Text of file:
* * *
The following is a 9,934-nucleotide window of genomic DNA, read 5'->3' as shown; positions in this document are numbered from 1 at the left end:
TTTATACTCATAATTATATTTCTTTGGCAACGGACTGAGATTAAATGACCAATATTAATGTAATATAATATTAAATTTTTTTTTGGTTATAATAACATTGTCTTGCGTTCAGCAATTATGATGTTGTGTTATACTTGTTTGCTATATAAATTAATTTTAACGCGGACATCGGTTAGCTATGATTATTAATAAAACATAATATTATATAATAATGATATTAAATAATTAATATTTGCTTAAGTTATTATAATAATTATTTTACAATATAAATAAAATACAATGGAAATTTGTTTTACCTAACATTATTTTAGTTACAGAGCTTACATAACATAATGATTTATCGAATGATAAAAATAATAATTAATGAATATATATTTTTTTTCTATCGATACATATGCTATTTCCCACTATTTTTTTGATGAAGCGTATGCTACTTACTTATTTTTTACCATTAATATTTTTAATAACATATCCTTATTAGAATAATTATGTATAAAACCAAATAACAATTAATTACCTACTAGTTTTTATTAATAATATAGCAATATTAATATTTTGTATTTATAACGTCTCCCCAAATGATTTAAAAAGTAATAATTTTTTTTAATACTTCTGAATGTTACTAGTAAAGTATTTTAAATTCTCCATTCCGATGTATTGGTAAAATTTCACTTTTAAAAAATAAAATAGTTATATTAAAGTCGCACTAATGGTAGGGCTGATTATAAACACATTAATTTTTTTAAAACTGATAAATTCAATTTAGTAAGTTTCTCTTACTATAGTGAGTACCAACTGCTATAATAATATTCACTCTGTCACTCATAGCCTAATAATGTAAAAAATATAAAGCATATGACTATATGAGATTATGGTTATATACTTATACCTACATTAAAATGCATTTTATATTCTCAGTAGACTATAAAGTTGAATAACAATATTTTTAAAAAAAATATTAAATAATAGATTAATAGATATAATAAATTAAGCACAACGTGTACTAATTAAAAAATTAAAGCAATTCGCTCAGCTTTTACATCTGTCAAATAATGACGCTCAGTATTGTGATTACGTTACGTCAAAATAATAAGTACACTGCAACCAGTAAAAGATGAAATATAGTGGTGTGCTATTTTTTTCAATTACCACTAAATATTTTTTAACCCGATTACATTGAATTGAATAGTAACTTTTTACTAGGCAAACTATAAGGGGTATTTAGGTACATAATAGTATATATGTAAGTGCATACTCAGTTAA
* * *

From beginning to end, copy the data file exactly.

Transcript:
The following is a 9,934-nucleotide window of genomic DNA, read 5'->3' as shown; positions in this document are numbered from 1 at the left end:
TTTATACTCATAATTATATTTCTTTGGCAACGGACTGAGATTAAATGACCAATATTAATGTAATATAATATTAAATTTTTTTTTGGTTATAATAACATTGTCTTGCGTTCAGCAATTATGATGTTGTGTTATACTTGTTTGCTATATAAATTAATTTTAACGCGGACATCGGTTAGCTATGATTATTAATAAAACATAATATTATATAATAATGATATTAAATAATTAATATTTGCTTAAGTTATTATAATAATTATTTTACAATATAAATAAAATACAATGGAAATTTGTTTTACCTAACATTATTTTAGTTACAGAGCTTACATAACATAATGATTTATCGAATGATAAAAATAATAATTAATGAATATATATTTTTTTTCTATCGATACATATGCTATTTCCCACTATTTTTTTGATGAAGCGTATGCTACTTACTTATTTTTTACCATTAATATTTTTAATAACATATCCTTATTAGAATAATTATGTATAAAACCAAATAACAATTAATTACCTACTAGTTTTTATTAATAATATAGCAATATTAATATTTTGTATTTATAACGTCTCCCCAAATGATTTAAAAAGTAATAATTTTTTTTAATACTTCTGAATGTTACTAGTAAAGTATTTTAAATTCTCCATTCCGATGTATTGGTAAAATTTCACTTTTAAAAAATAAAATAGTTATATTAAAGTCGCACTAATGGTAGGGCTGATTATAAACACATTAATTTTTTTAAAACTGATAAATTCAATTTAGTAAGTTTCTCTTACTATAGTGAGTACCAACTGCTATAATAATATTCACTCTGTCACTCATAGCCTAATAATGTAAAAAATATAAAGCATATGACTATATGAGATTATGGTTATATACTTATACCTACATTAAAATGCATTTTATATTCTCAGTAGACTATAAAGTTGAATAACAATATTTTTAAAAAAAATATTAAATAATAGATTAATAGATATAATAAATTAAGCACAACGTGTACTAATTAAAAAATTAAAGCAATTCGCTCAGCTTTTACATCTGTCAAATAATGACGCTCAGTATTGTGATTACGTTACGTCAAAATAATAAGTACACTGCAACCAGTAAAAGATGAAATATAGTGGTGTGCTATTTTTTTCAATTACCACTAAATATTTTTTAACCCGATTACATTGAATTGAATAGTAACTTTTTACTAGGCAAACTATAAGGGGTATTTAGGTACATAATAGTATATATGTAAGTGCATACTCAGTTAA